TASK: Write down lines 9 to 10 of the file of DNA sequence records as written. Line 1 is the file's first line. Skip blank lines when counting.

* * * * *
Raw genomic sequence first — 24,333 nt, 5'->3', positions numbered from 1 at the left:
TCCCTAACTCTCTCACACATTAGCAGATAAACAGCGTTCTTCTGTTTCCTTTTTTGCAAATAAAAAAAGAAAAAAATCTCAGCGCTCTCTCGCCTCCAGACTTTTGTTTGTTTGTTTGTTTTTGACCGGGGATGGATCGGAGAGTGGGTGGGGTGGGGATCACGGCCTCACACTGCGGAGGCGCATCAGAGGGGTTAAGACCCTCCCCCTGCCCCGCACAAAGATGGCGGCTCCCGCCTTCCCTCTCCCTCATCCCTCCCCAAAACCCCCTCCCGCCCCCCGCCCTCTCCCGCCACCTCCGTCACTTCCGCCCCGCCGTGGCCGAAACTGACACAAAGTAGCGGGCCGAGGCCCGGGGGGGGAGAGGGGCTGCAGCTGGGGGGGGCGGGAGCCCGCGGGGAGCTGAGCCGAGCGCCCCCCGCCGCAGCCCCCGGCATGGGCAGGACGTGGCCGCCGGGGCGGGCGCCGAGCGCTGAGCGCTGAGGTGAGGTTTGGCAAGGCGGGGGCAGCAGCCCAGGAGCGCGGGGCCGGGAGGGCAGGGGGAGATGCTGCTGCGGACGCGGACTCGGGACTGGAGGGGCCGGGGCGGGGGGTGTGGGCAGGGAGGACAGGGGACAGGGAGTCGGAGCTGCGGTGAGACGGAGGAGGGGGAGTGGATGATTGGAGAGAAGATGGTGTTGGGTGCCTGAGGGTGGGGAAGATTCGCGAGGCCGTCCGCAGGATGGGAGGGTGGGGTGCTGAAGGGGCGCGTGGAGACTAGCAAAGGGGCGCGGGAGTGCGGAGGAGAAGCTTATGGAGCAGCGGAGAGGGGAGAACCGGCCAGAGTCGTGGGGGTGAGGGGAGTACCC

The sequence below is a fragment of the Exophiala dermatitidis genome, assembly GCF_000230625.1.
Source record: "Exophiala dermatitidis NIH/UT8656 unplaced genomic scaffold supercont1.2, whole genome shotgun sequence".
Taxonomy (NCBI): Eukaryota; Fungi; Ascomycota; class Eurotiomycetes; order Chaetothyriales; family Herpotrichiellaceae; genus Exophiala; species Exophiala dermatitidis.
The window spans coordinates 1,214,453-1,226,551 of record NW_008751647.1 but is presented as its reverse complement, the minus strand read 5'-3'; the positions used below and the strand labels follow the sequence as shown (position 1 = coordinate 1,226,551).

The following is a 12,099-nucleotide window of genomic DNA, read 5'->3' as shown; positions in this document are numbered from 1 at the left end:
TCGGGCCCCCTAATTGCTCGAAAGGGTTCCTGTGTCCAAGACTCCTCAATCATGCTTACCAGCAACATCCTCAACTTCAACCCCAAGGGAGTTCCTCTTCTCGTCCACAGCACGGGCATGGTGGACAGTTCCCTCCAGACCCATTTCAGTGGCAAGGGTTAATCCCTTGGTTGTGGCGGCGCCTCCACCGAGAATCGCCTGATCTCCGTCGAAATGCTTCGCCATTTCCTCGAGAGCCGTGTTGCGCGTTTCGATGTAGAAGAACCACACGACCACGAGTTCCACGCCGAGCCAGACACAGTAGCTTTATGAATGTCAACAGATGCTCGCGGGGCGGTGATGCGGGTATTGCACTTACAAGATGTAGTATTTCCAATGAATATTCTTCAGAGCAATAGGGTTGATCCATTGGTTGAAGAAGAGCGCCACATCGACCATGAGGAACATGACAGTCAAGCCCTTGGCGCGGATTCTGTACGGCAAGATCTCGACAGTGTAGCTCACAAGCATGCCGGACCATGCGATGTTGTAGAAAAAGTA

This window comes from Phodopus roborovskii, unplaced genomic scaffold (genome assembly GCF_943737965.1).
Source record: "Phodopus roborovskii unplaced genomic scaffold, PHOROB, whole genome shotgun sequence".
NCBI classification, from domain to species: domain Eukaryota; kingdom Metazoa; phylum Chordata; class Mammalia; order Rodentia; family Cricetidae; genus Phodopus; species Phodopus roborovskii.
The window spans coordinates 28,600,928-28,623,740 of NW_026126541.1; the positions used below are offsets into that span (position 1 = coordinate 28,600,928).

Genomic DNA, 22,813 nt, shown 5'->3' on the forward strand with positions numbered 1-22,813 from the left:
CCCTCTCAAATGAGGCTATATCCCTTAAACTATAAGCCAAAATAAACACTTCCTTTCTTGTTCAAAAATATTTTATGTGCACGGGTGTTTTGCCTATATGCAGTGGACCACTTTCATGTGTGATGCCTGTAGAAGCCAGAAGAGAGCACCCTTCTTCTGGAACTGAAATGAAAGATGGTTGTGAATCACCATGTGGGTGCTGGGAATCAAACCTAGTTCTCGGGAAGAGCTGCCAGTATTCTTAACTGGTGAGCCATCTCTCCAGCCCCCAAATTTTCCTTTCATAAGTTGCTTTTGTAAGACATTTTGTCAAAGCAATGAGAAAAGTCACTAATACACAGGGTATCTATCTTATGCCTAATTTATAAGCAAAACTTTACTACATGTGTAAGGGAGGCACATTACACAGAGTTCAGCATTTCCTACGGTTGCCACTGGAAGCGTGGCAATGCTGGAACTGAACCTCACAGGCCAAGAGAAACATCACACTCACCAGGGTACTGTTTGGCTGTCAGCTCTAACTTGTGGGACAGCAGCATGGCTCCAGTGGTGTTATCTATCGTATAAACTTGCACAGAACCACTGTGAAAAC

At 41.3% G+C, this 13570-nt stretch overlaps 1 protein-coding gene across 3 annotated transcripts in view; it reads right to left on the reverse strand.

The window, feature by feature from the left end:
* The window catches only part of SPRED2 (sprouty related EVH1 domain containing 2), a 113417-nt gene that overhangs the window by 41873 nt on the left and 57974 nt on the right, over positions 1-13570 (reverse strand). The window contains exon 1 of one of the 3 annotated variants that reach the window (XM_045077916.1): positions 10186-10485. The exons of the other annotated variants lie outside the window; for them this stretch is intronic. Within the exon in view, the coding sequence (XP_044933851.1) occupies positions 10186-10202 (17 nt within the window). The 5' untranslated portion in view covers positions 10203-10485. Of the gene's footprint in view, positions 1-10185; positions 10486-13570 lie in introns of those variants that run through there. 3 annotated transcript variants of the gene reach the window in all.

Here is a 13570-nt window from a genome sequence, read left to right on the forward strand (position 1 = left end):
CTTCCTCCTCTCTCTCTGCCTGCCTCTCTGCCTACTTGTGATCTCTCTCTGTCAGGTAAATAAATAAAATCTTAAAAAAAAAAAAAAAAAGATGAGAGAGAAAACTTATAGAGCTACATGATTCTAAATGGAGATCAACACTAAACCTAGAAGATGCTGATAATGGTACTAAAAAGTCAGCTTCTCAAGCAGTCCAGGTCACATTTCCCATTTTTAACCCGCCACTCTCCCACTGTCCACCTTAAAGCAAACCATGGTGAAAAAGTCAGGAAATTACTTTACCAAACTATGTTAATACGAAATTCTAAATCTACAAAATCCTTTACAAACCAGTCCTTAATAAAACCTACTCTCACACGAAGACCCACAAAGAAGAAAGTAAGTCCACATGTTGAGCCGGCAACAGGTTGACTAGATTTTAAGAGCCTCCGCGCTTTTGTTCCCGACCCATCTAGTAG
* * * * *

This window comes from Phodopus roborovskii, unplaced genomic scaffold (genome assembly GCF_943737965.1).
Source record: "Phodopus roborovskii unplaced genomic scaffold, PHOROB, whole genome shotgun sequence".